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    Inspire Invests in Engage to Further Fuel Innovation in Atlanta

    Inspire Brands announced that it will be joining Atlanta, Georgia-based Engage, a first-of-its-kind collaborative innovation and corporate venture platform. Founded in 2018, Inspire Brands, based in Sandy Springs, Georgia, is the the second-largest restaurant company in the United States and its holdings include Arby's, Dunkin Brands Group, Jimmy John's, and Sonic Drive-In.

     

    Engage — an offering of the Enterprise Innovation Institute, the economic development arm of the Georgia Institute of Technology — brings together industry-leading corporations, enterprise startups, and universities with the shared mission of elevating Atlanta and the Southeast as a leading technology and innovation hub. Through Inspire’s investment, the company will collaborate with B2B enterprise technology startups, work with entrepreneurs in pursuit of industry-changing ideas, and participate in Engage’s bi-annual Enterprise Go-To-Market program.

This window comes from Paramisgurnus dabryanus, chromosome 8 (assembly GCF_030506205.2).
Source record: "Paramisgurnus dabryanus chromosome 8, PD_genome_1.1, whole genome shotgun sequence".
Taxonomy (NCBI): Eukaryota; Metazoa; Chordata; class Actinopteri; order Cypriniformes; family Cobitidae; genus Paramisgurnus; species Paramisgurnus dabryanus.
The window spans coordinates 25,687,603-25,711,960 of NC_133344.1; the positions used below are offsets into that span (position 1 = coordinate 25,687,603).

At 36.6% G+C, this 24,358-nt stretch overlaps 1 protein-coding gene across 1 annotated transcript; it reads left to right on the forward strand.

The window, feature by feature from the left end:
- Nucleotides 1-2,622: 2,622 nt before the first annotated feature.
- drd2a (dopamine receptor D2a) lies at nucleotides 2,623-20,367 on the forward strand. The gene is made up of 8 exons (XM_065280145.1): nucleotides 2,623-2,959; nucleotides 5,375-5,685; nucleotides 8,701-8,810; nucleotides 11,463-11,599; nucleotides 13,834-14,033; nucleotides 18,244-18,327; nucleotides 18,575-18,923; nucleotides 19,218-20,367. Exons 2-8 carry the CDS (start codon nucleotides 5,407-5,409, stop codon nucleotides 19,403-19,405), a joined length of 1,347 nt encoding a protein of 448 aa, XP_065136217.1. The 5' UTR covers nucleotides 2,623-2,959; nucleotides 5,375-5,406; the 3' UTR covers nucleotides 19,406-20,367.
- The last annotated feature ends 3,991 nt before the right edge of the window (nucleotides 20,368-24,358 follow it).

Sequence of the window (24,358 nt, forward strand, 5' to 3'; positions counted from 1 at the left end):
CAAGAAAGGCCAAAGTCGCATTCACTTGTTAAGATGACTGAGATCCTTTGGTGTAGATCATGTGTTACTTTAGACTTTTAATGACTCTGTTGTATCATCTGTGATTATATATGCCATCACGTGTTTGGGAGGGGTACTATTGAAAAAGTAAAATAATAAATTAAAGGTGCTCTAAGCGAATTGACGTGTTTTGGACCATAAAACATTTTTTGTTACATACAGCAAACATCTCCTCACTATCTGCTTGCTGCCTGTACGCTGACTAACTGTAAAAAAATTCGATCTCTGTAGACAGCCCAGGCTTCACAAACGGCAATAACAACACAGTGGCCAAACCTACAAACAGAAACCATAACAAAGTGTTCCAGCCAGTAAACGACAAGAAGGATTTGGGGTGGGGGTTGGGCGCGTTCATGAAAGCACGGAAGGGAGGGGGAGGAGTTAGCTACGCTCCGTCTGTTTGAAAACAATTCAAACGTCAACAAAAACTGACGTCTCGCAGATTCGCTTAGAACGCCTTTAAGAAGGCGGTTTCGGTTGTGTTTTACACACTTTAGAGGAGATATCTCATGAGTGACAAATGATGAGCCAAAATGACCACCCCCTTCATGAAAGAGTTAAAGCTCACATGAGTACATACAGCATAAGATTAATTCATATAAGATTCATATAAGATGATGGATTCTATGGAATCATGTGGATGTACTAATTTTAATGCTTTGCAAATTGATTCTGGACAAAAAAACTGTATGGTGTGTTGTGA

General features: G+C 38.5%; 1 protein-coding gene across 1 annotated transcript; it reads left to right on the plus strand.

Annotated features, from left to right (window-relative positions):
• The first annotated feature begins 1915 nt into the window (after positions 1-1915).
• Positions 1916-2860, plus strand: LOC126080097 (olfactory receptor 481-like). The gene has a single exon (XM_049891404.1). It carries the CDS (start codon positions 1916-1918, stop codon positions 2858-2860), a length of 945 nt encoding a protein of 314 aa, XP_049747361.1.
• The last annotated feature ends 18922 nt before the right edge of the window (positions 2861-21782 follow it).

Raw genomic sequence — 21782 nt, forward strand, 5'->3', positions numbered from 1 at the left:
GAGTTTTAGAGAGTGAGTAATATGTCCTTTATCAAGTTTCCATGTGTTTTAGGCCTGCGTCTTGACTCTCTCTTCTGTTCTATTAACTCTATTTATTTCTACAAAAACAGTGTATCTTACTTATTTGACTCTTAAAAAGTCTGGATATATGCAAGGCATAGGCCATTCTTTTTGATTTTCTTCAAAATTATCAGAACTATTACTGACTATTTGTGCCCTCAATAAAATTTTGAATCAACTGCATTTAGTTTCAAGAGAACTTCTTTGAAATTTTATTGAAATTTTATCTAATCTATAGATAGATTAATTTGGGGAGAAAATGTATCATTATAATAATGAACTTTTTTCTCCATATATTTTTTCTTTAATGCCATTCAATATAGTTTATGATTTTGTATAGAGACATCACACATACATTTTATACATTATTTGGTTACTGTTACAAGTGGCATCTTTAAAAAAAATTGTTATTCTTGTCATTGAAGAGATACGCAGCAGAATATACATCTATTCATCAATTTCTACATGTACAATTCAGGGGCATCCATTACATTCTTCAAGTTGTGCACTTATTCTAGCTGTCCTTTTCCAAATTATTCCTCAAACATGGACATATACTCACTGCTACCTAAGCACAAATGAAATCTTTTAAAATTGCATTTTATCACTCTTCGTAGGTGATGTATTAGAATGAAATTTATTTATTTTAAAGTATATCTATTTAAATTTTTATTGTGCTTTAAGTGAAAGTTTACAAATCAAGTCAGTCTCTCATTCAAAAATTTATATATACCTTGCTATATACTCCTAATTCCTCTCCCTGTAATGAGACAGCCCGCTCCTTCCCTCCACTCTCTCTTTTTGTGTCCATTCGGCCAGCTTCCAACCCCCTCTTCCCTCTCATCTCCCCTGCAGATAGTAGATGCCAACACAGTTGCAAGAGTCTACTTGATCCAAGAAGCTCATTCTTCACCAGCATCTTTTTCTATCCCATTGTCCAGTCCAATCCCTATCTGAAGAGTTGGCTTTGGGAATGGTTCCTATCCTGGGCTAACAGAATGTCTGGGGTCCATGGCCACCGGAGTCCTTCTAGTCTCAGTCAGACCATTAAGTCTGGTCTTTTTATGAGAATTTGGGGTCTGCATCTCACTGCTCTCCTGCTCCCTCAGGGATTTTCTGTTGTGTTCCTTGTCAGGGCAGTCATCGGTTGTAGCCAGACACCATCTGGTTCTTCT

Paul Brown

    Paul Brown, Inspire Brands' CEO and co-founder.

    In addition to Inspire’s investment, Inspire CEO Paul Brown will join Engage’s board of directors, while the company’s chief growth officer, Christian Charnaux, has joined Engage’s advisory board.

     

    The company sees the partnership as an opportunity to collaborate with Engage and help its portfolio startups scale while propelling innovation at Inspire. "Atlanta has built a reputation as a city that successfully incubates companies and attracts talent, especially in the technology sector," Brown said. "Engage builds upon that reputation by bringing together early-stage ventures and established companies across Atlanta.”

     

    Engage Managing Director Daley Ervin noted how Inspire Brands will complement what the venture platform and its existing corporate partners are doing and propel efforts even further.